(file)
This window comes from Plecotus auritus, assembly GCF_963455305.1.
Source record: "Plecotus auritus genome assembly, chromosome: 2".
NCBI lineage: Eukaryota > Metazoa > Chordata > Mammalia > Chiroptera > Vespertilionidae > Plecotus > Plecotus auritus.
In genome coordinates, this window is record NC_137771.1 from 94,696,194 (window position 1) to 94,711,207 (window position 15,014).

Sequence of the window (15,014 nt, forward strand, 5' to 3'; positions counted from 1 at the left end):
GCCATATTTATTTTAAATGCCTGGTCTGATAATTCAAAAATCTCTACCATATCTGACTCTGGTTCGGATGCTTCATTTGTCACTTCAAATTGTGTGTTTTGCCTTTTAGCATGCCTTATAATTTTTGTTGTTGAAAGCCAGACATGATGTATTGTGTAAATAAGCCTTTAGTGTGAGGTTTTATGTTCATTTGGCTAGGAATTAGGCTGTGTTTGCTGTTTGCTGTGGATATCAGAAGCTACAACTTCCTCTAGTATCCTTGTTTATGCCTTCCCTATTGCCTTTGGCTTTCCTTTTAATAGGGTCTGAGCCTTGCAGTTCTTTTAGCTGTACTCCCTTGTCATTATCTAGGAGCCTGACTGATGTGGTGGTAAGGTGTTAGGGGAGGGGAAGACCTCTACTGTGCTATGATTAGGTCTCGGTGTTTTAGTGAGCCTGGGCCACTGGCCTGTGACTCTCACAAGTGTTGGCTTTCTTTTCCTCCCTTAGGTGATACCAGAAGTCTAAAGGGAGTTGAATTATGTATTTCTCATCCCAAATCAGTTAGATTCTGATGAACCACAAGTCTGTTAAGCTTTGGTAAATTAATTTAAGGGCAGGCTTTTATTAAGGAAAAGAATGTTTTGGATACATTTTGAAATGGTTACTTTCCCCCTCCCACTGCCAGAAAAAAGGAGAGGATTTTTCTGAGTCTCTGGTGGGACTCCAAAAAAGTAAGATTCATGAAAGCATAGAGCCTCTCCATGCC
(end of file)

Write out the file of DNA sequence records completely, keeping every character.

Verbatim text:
This window comes from Plecotus auritus, assembly GCF_963455305.1.
Source record: "Plecotus auritus genome assembly, chromosome: 2".
NCBI lineage: Eukaryota > Metazoa > Chordata > Mammalia > Chiroptera > Vespertilionidae > Plecotus > Plecotus auritus.
In genome coordinates, this window is record NC_137771.1 from 94,696,194 (window position 1) to 94,711,207 (window position 15,014).

Sequence of the window (15,014 nt, forward strand, 5' to 3'; positions counted from 1 at the left end):
GCCATATTTATTTTAAATGCCTGGTCTGATAATTCAAAAATCTCTACCATATCTGACTCTGGTTCGGATGCTTCATTTGTCACTTCAAATTGTGTGTTTTGCCTTTTAGCATGCCTTATAATTTTTGTTGTTGAAAGCCAGACATGATGTATTGTGTAAATAAGCCTTTAGTGTGAGGTTTTATGTTCATTTGGCTAGGAATTAGGCTGTGTTTGCTGTTTGCTGTGGATATCAGAAGCTACAACTTCCTCTAGTATCCTTGTTTATGCCTTCCCTATTGCCTTTGGCTTTCCTTTTAATAGGGTCTGAGCCTTGCAGTTCTTTTAGCTGTACTCCCTTGTCATTATCTAGGAGCCTGACTGATGTGGTGGTAAGGTGTTAGGGGAGGGGAAGACCTCTACTGTGCTATGATTAGGTCTCGGTGTTTTAGTGAGCCTGGGCCACTGGCCTGTGACTCTCACAAGTGTTGGCTTTCTTTTCCTCCCTTAGGTGATACCAGAAGTCTAAAGGGAGTTGAATTATGTATTTCTCATCCCAAATCAGTTAGATTCTGATGAACCACAAGTCTGTTAAGCTTTGGTAAATTAATTTAAGGGCAGGCTTTTATTAAGGAAAAGAATGTTTTGGATACATTTTGAAATGGTTACTTTCCCCCTCCCACTGCCAGAAAAAAGGAGAGGATTTTTCTGAGTCTCTGGTGGGACTCCAAAAAAGTAAGATTCATGAAAGCATAGAGCCTCTCCATGCC